Why I write automated tests

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Why I write automated tests.

I write automated tests for a variety of reasons. For one they tell me when I break things. Secondly, having automated tests enables me to go fast. I can make changes with confidence. I am free to aggressively refactor my design. And I don’t stress about breaking the important stuff because I know the automated tests are there to back me up. They are like my shield and my armour.

But really, to me, automated tests are about leverage. They allow me to leverage myself in greater ways that wouldn’t be possible if they weren’t there. I can spend less time regression testing. More time adding new features, improving the testing while doing the one other kind of testing that’s really important – exploratory. These are things things the computer can’t do. Only I can.

So for me automated tests are about leverage. They give us a way to leverage ourselves and our teams further, while giving us all back the one thing we crave. Time.

How to add iOS Xcode subprojects abbreviated

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If you want to add another iOS project to your existing subproject, at a minimum do this. Find the project you want to add

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Drag it into your project

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Goto the target you want to add it to -> Build Phases.

Add Target Dependency (hit the + sign)

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Link Binary With Libraries (+ sign)

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Build/Compile. You should now be good to go.

Links that help



How to quickly clear derived data

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Xcode -> Preferences -> Locations -> little grey arrow that is hard to see

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Then physically delete the directory in finder

Screen Shot 2017-02-23 at 1.19.00 PM.png

How to share data App Extension

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How to share data between App Extension and Host

Since app extensions run as part of a host application rather than their containing app (i.e. your app extension runs in somebody elses app), data sharing isn’t automatic.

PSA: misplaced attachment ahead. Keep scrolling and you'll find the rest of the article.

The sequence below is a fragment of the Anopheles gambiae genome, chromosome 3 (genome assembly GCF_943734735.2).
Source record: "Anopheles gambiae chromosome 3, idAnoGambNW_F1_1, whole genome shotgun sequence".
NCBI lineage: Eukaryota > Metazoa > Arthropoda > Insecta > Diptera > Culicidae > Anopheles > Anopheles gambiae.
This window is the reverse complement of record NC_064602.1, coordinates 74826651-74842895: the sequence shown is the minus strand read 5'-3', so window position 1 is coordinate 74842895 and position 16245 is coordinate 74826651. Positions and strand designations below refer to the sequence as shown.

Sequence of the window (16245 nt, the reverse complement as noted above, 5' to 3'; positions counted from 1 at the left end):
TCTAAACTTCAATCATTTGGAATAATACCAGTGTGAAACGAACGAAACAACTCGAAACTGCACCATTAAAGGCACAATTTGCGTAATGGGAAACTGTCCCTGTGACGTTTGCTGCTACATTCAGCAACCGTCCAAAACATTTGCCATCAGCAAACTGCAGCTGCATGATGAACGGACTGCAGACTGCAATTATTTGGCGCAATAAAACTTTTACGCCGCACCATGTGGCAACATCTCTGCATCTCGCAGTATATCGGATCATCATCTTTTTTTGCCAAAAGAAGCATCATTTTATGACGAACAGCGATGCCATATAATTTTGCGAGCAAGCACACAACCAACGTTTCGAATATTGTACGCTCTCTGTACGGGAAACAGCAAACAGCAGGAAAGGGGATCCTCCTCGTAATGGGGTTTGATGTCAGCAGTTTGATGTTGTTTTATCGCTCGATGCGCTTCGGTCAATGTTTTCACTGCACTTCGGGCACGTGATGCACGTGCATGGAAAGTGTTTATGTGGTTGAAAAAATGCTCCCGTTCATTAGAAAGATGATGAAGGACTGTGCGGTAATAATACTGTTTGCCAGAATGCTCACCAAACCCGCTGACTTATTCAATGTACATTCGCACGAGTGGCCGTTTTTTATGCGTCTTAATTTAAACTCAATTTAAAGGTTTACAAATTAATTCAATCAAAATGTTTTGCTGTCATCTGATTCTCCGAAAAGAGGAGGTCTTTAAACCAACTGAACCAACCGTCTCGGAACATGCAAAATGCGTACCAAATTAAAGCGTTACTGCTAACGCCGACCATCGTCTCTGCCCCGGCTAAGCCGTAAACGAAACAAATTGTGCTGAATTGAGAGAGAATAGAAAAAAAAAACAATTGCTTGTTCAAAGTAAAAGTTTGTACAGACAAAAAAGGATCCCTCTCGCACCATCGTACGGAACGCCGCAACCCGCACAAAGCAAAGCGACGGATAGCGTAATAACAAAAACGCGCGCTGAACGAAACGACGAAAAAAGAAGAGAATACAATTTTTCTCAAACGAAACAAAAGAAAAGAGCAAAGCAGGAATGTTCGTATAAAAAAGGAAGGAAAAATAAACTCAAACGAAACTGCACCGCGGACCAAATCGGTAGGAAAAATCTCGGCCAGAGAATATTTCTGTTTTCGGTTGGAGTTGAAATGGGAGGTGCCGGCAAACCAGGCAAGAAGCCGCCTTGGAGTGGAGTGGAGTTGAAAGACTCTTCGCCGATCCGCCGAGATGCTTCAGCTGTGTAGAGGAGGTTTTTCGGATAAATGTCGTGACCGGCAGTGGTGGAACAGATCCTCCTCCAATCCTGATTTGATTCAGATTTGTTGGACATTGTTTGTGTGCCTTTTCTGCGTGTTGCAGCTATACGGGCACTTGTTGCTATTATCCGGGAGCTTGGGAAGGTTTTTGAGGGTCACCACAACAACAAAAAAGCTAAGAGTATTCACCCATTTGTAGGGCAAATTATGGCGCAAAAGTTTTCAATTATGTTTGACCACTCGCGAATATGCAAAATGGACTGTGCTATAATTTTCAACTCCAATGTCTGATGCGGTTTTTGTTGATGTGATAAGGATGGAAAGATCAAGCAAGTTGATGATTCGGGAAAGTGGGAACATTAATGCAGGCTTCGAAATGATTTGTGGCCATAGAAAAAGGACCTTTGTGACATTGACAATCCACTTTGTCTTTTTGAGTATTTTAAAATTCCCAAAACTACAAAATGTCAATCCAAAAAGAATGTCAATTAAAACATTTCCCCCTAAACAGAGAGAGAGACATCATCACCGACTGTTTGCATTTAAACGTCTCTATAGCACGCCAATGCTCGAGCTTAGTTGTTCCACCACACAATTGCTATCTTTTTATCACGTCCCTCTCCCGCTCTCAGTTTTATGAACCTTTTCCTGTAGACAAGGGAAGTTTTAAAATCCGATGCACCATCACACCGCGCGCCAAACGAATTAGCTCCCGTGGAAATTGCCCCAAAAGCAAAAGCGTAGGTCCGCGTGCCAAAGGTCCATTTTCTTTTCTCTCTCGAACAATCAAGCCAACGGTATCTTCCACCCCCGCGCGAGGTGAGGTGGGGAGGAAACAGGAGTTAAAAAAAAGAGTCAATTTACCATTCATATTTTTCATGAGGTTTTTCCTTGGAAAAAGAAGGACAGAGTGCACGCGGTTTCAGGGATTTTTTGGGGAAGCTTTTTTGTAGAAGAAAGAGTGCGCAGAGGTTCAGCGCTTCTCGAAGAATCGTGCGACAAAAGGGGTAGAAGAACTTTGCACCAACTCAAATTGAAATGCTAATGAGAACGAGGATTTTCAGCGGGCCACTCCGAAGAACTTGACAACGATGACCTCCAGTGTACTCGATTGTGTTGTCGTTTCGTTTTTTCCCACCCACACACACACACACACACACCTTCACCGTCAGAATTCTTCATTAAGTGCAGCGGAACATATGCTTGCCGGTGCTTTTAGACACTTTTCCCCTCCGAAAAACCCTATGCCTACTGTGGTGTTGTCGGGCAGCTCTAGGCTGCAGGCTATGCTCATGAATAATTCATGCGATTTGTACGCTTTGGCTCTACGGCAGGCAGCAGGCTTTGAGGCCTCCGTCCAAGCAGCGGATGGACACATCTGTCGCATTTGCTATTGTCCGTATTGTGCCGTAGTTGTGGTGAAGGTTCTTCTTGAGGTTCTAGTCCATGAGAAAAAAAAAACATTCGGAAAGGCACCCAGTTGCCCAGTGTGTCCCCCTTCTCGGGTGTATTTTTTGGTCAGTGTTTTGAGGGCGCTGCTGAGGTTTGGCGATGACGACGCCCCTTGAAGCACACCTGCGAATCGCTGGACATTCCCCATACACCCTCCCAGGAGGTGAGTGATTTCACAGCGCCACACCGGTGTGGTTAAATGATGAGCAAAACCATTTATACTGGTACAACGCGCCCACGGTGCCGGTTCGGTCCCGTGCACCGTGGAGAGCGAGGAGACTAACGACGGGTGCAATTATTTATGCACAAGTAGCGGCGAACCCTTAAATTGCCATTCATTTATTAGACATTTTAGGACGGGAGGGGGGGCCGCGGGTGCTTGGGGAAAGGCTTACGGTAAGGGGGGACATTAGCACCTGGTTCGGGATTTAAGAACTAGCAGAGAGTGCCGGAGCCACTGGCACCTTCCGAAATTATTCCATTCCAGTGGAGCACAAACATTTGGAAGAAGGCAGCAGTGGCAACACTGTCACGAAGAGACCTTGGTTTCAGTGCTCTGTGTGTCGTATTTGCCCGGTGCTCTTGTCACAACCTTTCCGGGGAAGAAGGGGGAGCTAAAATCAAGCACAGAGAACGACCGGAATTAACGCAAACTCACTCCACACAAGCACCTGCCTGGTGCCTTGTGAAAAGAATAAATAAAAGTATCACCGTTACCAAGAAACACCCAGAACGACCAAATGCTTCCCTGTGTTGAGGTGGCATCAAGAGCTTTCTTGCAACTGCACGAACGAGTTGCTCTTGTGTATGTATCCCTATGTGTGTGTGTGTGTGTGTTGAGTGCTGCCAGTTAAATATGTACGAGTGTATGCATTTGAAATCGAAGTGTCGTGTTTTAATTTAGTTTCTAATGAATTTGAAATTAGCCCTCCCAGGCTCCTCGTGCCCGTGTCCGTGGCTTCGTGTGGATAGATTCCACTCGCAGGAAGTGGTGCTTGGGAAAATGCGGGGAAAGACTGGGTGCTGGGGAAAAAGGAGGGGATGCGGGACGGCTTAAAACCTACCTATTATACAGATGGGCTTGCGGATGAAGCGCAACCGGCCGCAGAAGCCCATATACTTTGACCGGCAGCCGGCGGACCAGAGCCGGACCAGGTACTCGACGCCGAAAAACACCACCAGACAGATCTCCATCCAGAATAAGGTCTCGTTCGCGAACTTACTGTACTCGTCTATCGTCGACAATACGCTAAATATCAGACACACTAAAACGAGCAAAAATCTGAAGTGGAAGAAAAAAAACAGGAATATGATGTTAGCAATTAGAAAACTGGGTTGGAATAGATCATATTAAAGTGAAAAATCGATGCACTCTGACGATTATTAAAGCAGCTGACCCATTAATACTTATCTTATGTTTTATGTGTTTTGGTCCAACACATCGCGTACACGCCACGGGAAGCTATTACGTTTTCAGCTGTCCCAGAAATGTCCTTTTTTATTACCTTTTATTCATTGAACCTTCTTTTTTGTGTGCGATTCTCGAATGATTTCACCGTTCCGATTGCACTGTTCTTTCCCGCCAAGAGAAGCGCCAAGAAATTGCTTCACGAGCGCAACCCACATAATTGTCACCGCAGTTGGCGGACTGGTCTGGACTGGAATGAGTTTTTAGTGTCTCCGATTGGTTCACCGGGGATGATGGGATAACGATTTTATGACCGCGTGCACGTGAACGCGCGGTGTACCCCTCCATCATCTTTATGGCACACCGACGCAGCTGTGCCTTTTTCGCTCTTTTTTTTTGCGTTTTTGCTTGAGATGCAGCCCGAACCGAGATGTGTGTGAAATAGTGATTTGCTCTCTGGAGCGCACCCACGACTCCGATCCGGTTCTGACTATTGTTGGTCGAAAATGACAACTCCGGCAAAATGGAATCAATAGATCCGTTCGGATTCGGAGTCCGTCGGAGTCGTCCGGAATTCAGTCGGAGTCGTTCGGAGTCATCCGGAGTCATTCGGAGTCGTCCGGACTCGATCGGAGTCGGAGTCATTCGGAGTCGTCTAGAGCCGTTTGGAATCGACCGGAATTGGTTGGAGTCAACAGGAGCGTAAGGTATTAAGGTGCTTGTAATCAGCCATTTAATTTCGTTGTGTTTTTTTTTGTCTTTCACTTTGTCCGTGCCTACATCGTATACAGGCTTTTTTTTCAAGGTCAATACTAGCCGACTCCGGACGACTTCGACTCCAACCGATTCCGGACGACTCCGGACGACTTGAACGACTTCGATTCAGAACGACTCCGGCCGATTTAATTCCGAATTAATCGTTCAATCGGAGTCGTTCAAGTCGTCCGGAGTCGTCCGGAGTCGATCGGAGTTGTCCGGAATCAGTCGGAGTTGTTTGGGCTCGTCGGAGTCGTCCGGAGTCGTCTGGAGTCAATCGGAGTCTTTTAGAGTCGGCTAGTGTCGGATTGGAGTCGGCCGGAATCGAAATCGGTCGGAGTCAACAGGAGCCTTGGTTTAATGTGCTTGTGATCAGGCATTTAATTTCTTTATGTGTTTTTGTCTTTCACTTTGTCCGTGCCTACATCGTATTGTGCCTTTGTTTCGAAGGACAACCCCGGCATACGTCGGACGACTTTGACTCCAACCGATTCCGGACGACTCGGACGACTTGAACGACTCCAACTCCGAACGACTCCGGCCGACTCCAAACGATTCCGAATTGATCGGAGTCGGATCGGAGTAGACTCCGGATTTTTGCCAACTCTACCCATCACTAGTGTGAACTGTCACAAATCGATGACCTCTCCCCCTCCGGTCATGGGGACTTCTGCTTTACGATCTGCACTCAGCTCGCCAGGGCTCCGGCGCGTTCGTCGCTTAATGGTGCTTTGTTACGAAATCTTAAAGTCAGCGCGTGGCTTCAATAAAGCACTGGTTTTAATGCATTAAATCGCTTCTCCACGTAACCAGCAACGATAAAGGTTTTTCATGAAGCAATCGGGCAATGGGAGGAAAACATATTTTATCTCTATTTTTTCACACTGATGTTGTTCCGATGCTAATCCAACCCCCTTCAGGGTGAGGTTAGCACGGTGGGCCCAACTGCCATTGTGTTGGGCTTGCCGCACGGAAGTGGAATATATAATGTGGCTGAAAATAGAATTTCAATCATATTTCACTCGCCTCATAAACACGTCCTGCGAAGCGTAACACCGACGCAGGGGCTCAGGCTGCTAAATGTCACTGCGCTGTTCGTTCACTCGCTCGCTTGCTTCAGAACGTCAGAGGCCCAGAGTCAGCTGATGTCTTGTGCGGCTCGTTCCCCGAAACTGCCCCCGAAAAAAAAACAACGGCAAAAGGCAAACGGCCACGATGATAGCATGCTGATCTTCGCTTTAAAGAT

App extensions and hosts can share data via App Groups. App Groups are shared containers both App Extensions and Hosts can use to communicate with each other since no direct communication is allowed.

Setting up an App Group

App Groups are the scheme iOS uses to allow different apps to share data. If you have the right entitlements and proper provisioning, they can access a shared directory outside their normal iOS sandbox.

Create a new SingleView app.

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Go Capabilities and turn on App Groups.

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Now you can share data like this.

@implementation ViewController

- (void)viewDidLoad {
    [super viewDidLoad];
    NSUserDefaults *myDefaults = [[NSUserDefaults alloc]
    [myDefaults setObject:@"foo" forKey:@"bar"];
    NSLog(@"\n\nWrote it!\n\n\n");

Add an App Extension

Now let’s add an app extension and try this out. New Target -> iMessage Extension.

Note: This will automatically setup a sub bundle id that should work for you out of the box. Bundle ids are important and this must be nested.

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It will also create an entitlements file

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Turn on App Groups for your newly created App Extension

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And now try reading something from NSUserDefaults written by your container app.

- (void)viewDidLoad {
    [super viewDidLoad];
    NSUserDefaults *myDefaults = [[NSUserDefaults alloc]
    NSString *value = [myDefaults objectForKey:@"bar"];
    NSLog(@"\n\n\nvalue: %@\n\n\n", value);

 Screen Shot 2017-02-14 at 1.33.26 PM.png

Links that help



How to animate view iOS

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- (void)showErrorView
    if (self.errorView.hidden) {
        self.errorView.alpha = 0.0;
        self.errorView.hidden = NO;

        [UIView animateWithDuration:0.3 animations:^{
            self.contentView.alpha = 0.0;
            self.errorView.alpha = 1.0;
        } completion:^(BOOL finished) {
            self.contentView.hidden = YES;
            self.noResultsView.hidden = YES;
            self.offlineView.hidden = YES;

Beautiful code is good method composition

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Was listening to a podcast with DHH on Tim Ferris show and I really like his definition of beautiful code.

Basically said it’s code where all the methods and abstractions in a class are at the same level. Some methods aren’t doing really low level things. Others aren’t too high. They are all at the same level of abstraction.

Good way to describe any nice API.

For example you can do this:

- (void)viewDidLoad {
    [super viewDidLoad];
    [self setupDelegates];
    [self setupLayouts];
    [self setupSearchBar];
    [self setupReachability];
    [self displayTracks];

Or you can do this

- (void)viewDidLoad {
    [super viewDidLoad];
    self.searchBar.delegate = self;
    self.collectionView.delegate = self;
    self.collectionView.collectionViewLayout = self.collectionFlowLayout;
    [self setupSearchBar];
    [self setupReachability];
    [self displayTracks];

See the difference? The methods are not all at the same level of abstraction. Which makes the code harder to read.

IBOutlets should always be weak

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Pair just reminding me that IBOutlets should always be weak.

But if you create an object and programmatically yourself they can be strong.

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